#6: Brfxxccxxmnpcccclllmmnprxvclmnckssqlbb11116
Banned in: Sweden

Reportedly pronounced Albin, a Swedish couple decided to name their child this in defiance of what they saw as Sweden’s severe laws on naming conventions. The parents failed to officially name their child before he turned five, and were subsequently fined. Their form of artistic protest was this 43-character name, which was – of course – denied, as was their next effort: “A” – also pronounced Albin. Although it’s unknown how they came up with the gibberish series of letters and numbers, what’s certain is that if you name your child anything from IKEA to Q to Metallica in this country, you might be fined.

#5: Talula Does the Hula From Hawaii
Banned in: New Zealand

You gotta love, or hate, the parents that came up with this one. This wasn’t a name that was banned after her parents tried to name her at birth, oh no; the poor girl had this name for 9 years before a judge made her a ward of the court and had her name changed during a custody battle, when it was discovered that she had told schoolmates that her name was “K” to avoid embarrassment. Ironically, a few names New Zealand let slide were Midnight Chardonnay and Number 16 Bus Shelter.

#4: Osama bin Laden
Banned in: Germany

Germany’s laws regarding names specify that if a name is chosen after a product, or is degrading, absurd, or does not indicate the child’s gender, it is forbidden. Thus, when a Turkish couple in Cologne associated with a group of radicals led by a convicted imam tried to name their child after the infamous terrorist leader less than a year after the events of 9/11, they were told no. Why they’ve banned names like Anderson, however, we’ll never understand.

#3: Judas
Not Banned

Although currently not on any lists of forbidden names, this name has long been controversial, as it belongs to one of the Bible’s most infamous men, one of the original 12 apostles of Jesus Christ and the one who betrayed him for 30 pieces of silver. Although controversial Bible names like Judas, Cain and Delilah are becoming more commonplace, they’re still rare; in a recent study in the United States, while over 2,000 boys were called Jude and over 1,000 called Judah, just 13 tykes in the whole country were named Judas.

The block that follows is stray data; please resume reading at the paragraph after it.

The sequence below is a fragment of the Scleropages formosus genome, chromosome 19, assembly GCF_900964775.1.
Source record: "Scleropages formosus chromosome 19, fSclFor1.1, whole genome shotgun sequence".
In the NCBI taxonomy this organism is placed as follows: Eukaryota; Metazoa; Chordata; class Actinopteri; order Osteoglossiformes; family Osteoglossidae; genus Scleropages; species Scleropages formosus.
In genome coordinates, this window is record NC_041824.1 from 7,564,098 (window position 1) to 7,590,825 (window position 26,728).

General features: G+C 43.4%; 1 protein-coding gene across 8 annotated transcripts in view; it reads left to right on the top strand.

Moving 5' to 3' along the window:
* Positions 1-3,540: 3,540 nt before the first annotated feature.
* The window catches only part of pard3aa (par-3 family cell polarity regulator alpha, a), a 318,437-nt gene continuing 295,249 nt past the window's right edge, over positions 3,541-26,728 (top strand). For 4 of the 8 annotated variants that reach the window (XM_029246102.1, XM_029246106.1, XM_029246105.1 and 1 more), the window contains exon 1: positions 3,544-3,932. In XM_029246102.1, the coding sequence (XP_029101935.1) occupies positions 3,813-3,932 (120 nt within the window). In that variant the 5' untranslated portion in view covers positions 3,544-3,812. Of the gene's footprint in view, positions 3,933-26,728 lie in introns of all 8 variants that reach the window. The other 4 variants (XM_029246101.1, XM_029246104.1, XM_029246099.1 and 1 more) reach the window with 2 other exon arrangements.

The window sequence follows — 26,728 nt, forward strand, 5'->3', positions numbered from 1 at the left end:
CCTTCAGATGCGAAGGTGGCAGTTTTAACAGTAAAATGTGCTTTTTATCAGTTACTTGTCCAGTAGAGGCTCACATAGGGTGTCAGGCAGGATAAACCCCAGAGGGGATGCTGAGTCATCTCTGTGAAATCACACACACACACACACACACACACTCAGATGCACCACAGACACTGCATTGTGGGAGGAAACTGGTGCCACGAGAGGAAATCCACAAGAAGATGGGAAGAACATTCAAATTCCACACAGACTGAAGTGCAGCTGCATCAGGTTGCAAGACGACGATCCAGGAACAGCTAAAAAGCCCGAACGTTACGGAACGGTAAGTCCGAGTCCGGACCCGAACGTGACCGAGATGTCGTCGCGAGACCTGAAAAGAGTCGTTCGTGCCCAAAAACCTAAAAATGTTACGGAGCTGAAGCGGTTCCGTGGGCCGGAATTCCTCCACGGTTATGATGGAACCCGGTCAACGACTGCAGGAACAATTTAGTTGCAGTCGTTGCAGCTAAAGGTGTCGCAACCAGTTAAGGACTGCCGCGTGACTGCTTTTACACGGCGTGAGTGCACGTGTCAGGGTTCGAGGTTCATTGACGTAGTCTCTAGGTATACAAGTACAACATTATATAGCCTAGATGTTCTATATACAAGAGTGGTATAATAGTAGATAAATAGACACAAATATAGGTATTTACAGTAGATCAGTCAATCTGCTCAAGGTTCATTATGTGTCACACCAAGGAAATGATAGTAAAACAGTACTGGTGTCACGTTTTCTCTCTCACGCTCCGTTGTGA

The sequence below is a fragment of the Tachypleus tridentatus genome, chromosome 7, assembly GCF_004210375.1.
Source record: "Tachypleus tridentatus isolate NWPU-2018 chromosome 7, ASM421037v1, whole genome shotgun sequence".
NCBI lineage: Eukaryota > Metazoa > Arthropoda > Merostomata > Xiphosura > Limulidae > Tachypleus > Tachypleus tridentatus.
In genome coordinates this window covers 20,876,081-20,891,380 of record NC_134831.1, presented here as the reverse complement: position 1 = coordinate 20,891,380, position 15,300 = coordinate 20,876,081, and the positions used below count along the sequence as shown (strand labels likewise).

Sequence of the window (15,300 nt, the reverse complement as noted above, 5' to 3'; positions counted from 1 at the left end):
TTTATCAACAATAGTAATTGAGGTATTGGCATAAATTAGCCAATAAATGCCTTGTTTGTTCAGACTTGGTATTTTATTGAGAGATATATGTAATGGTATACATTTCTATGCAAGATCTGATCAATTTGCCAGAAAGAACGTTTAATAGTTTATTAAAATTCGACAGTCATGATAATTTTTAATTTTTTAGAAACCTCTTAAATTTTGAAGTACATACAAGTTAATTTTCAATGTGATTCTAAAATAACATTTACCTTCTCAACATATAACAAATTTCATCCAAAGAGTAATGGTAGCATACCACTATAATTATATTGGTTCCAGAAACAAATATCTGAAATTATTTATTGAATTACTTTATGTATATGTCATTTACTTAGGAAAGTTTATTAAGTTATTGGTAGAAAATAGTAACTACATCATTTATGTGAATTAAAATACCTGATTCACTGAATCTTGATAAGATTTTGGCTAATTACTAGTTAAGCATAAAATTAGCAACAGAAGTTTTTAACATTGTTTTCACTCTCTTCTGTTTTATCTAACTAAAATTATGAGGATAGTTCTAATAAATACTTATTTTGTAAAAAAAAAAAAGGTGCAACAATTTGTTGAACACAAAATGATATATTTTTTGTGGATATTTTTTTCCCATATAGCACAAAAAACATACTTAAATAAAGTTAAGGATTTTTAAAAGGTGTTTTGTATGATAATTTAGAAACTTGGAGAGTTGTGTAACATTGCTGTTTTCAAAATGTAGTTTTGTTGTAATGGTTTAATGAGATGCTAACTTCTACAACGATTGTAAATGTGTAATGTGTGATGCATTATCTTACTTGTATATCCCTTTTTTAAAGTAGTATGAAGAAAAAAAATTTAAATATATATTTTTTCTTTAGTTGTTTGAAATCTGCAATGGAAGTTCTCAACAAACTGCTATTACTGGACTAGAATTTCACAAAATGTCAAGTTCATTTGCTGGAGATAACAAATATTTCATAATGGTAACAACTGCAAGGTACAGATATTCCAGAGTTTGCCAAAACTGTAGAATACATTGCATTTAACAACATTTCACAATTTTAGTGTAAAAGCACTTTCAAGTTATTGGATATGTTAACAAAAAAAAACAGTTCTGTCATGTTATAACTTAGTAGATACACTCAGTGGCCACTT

#2: Lucifer
Banned in: New Zealand

Although the name sounds appealing enough for at least half a dozen couples to try to use it as their child’s name, and it comes from a root word meaning “shining one” or “morning star,” Lucifer’s origins are simply devilish. Therefore, this name, which is included in the Old Testament of the Bible as a reference to Satan, is not surprisingly banned in New Zealand. Along with this devilish moniker, New Zealand has also banned words like Messiah, King, and Duke from entering the country’s register, in addition to other names that resemble ranks, titles, or are awkwardly long.

Before we unveil our top pick, here are a few honorable mentions:

- Jihad

Not Banned

- Akuma [meaning “Devil”]

Banned: in Japan

- Chow Tow [meaning “Smelly Head”]

Banned in: Malaysia

- Dick

Not Banned


#1: Adolf
Not Banned

When a local supermarket refused to decorate Heath Campbell’s son’s birthday cake with his first two given names, Campbell was outraged. His son’s given names? You guessed it, Adolf Hitler. While the name Adolf is actually not banned and is quite popular in some regions, the full name Adolf Hitler has been banned in multiple countries, from New Zealand to Mexico to Germany. Even if it’s not illegal in your country, naming your child after one of the most infamous and murderous dictators of all time? Maybe not such a good idea.

Do you agree with our list? Which names are you glad your parents didn’t give you? For more entertaining top 10s published every day, be sure to subscribe to WatchMojo.com.